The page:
HK security law takes effect
Xi signs legislation that critics fear will end Hong Kong’s freedoms
BEIJING—CHINESE President Xi Jinping has signed the Hong Kong national security law, putting into effect a legislation critics fear will curb the city’s freedoms. The law was enacted hours after it was passed by China’s parliament, setting the stage for the most radical changes to the former British colony’s way of life since its return to Chinese rule. Washington reacted by eliminating the city’s special status.
HONG KONG/BEIJING—CHInese President Xi Jinping has signed the Hong Kong national security law, state media reported on Tuesday, putting into effect legislation critics fear will curb the city’s freedoms.
Xi enacted the law hours after after parliament passed it, setting the stage for the most radical changes to the former British colony’s way of life since it returned to Chinese rule 23 years ago.
Details of the law—which comes in response to last year’s often-violent prodemocracy protests in the city and aims to tackle subversion, terrorism, separatism and collusion with foreign forces—are due out later on Tuesday.
Amid fears the legislation will crush the global financial hub’s freedoms, and reports that the heaviest penalty under it would be life imprisonment, prodemocracy activist Joshua Wong’s Demosisto group said it would dissolve.
“It marks the end of Hong Kong that the world knew before,” Wong said on Twitter.
The legislation pushes Beijing further along a collision course with the United States, Britain and other Western governments, which have said it erodes the high degree of autonomy the city was granted at its July 1, 1997, handover.
The United States, already in dispute with China over trade, the South China Sea and the novel coronavirus, began eliminating Hong Kong’s special status under US law on Monday, halting defense exports and restricting technology access. China said it would retaliate. Hong Kong leader Carrie Lam, speaking at her weekly news conference, said it was not appropriate for her to comment on the legislation as the meeting in Beijing was still going on, but she threw a jibe at the United States.
“No sort of sanctioning action will ever scare us,” Lam said.
Henry Tang, a Hong Kong delegate to China’s top advisory body, said after a meeting at Beijing’s main representative office in Hong Kong, details of the law would be published later on Tuesday.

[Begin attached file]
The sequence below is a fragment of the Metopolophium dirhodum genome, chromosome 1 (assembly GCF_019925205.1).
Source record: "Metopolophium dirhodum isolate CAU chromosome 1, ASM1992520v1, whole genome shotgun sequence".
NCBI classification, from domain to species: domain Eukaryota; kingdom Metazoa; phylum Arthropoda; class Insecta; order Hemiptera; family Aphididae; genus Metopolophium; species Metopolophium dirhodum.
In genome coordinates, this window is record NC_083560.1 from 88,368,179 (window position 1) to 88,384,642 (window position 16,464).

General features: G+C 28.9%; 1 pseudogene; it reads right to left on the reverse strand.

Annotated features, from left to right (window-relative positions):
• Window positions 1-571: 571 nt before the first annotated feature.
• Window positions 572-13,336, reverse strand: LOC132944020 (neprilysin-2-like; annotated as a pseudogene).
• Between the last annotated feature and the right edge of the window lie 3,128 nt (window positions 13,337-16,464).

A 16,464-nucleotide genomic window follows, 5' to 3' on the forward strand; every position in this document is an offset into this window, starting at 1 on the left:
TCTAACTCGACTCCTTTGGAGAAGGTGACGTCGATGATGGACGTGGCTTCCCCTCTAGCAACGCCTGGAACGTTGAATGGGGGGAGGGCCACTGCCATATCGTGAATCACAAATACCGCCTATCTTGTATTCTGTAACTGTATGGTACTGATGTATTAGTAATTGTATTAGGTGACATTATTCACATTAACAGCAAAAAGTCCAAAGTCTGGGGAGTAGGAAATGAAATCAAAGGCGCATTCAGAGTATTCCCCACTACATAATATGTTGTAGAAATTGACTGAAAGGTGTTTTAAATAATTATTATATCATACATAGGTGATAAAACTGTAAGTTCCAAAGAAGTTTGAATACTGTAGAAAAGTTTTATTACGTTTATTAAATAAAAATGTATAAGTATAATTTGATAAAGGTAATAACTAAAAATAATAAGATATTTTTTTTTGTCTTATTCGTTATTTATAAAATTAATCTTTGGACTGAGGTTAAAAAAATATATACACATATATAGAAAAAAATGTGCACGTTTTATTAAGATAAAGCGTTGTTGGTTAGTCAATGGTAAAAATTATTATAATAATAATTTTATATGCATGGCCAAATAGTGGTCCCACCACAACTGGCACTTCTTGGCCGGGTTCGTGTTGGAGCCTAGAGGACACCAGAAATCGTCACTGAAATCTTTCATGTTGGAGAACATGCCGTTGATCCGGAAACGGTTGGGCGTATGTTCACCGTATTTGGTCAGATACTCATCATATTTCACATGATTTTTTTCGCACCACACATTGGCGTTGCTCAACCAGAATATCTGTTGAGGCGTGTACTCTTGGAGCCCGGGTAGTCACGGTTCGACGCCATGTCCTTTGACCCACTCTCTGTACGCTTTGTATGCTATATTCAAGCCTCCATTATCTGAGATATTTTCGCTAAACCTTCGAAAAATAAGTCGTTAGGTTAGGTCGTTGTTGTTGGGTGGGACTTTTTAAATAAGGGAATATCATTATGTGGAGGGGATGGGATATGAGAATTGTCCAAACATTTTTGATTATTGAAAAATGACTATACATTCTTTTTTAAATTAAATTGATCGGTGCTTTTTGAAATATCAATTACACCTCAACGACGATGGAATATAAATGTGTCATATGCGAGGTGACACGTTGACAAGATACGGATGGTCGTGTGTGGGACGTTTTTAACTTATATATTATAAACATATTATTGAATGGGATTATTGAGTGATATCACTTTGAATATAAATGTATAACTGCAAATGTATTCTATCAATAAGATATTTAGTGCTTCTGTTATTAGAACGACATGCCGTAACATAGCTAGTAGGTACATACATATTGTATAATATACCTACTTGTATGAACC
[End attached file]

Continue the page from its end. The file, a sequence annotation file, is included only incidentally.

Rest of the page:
It is expected to come into force imminently.
The editor in chief of the Global Times, a tabloid published by the People’s Daily, the official newspaper of China’s ruling Communist Party, said on Twitter the heaviest penalty under the law was life imprisonment, without providing details.
Authorities in Beijing and Hong Kong have repeatedly said the legislation is aimed at a few “troublemakers” and will not affect rights and freedoms, nor investor interests.
The legislation may get an early test with activists and prodemocracy politicians saying they would defy a police ban, amid coronavirus restrictions, on a rally on the anniversary of the July 1 handover.
At last year’s demonstration, which came amid a series of prodemocracy protests, a crowd stormed and vandalized the city’s legislature.
“We will never accept the passing of the law, even though it is so overpowering,” said Democratic Party chair Wu Chi-wai.
It is unclear if attending the unauthorized rally would constitute a national security crime if the law came into force by then.
A majority in Hong Kong opposes the legislation, a poll conducted for Reuters this month showed, but support for the protests has fallen to only a slim majority.
Police dispersed a handful of activists protesting against the law at a shopping mall.
Dozens of supporters of Beijing popped champagne corks and waved Chinese flags in celebration in front of government headquarters.
“I’m very happy,” said one elderly man, surnamed Lee.
“This will leave anti-china spies and people who brought chaos to Hong Kong with nowhere to go.”
This month, China’s official Xinhua news agency unveiled some of the law’s provisions, including that it would supersede existing Hong Kong legislation and that interpretation powers belong to China’s parliament top committee.
Beijing is expected to set up a national security office in Hong Kong for the first time and could also exercise jurisdiction on certain cases.
SEEING RED Buildings rise in the background as Hong Kong and Chinese flags are carried by supporters of the national security law on Tuesday.